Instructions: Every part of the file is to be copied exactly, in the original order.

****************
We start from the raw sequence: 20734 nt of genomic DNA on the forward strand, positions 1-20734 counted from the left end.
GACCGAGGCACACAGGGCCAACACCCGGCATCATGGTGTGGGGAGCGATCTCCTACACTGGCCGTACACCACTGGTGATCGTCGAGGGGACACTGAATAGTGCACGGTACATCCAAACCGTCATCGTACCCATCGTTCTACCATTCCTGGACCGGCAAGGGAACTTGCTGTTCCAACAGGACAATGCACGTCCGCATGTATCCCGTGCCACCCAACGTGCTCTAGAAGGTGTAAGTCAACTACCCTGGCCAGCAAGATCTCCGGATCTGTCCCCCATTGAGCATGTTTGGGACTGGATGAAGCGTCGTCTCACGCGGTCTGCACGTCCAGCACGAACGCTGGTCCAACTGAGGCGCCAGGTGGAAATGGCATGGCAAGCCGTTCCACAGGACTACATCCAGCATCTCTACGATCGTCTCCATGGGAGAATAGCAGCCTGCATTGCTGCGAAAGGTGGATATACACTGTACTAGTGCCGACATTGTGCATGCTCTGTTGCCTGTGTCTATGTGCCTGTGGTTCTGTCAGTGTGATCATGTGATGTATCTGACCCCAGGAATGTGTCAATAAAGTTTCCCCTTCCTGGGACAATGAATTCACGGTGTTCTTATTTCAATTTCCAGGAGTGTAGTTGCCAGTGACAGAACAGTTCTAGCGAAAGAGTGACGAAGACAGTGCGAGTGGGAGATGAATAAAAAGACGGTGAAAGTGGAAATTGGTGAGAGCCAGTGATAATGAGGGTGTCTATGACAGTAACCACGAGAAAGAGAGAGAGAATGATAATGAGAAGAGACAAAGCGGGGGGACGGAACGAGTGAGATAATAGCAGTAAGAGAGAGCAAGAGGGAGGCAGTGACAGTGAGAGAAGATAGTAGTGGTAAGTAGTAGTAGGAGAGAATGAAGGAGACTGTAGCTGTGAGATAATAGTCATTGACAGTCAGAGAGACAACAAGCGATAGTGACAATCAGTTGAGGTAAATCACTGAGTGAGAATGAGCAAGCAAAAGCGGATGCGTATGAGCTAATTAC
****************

We start from the raw sequence: 20734 nt of genomic DNA on the forward strand, positions 1-20734 counted from the left end.
GACCGAGGCACACAGGGCCAACACCCGGCATCATGGTGTGGGGAGCGATCTCCTACACTGGCCGTACACCACTGGTGATCGTCGAGGGGACACTGAATAGTGCACGGTACATCCAAACCGTCATCGTACCCATCGTTCTACCATTCCTGGACCGGCAAGGGAACTTGCTGTTCCAACAGGACAATGCACGTCCGCATGTATCCCGTGCCACCCAACGTGCTCTAGAAGGTGTAAGTCAACTACCCTGGCCAGCAAGATCTCCGGATCTGTCCCCCATTGAGCATGTTTGGGACTGGATGAAGCGTCGTCTCACGCGGTCTGCACGTCCAGCACGAACGCTGGTCCAACTGAGGCGCCAGGTGGAAATGGCATGGCAAGCCGTTCCACAGGACTACATCCAGCATCTCTACGATCGTCTCCATGGGAGAATAGCAGCCTGCATTGCTGCGAAAGGTGGATATACACTGTACTAGTGCCGACATTGTGCATGCTCTGTTGCCTGTGTCTATGTGCCTGTGGTTCTGTCAGTGTGATCATGTGATGTATCTGACCCCAGGAATGTGTCAATAAAGTTTCCCCTTCCTGGGACAATGAATTCACGGTGTTCTTATTTCAATTTCCAGGAGTGTAGTTGCCAGTGACAGAACAGTTCTAGCGAAAGAGTGACGAAGACAGTGCGAGTGGGAGATGAATAAAAAGACGGTGAAAGTGGAAATTGGTGAGAGCCAGTGATAATGAGGGTGTCTATGACAGTAACCACGAGAAAGAGAGAGAGAATGATAATGAGAAGAGACAAAGCGGGGGGACGGAACGAGTGAGATAATAGCAGTAAGAGAGAGCAAGAGGGAGGCAGTGACAGTGAGAGAAGATAGTAGTGGTAAGTAGTAGTAGGAGAGAATGAAGGAGACTGTAGCTGTGAGATAATAGTCATTGACAGTCAGAGAGACAACAAGCGATAGTGACAATCAGTTGAGGTAAATCACTGAGTGAGAATGAGCAAGCAAAAGCGGATGCGTATGAGCTAATTAC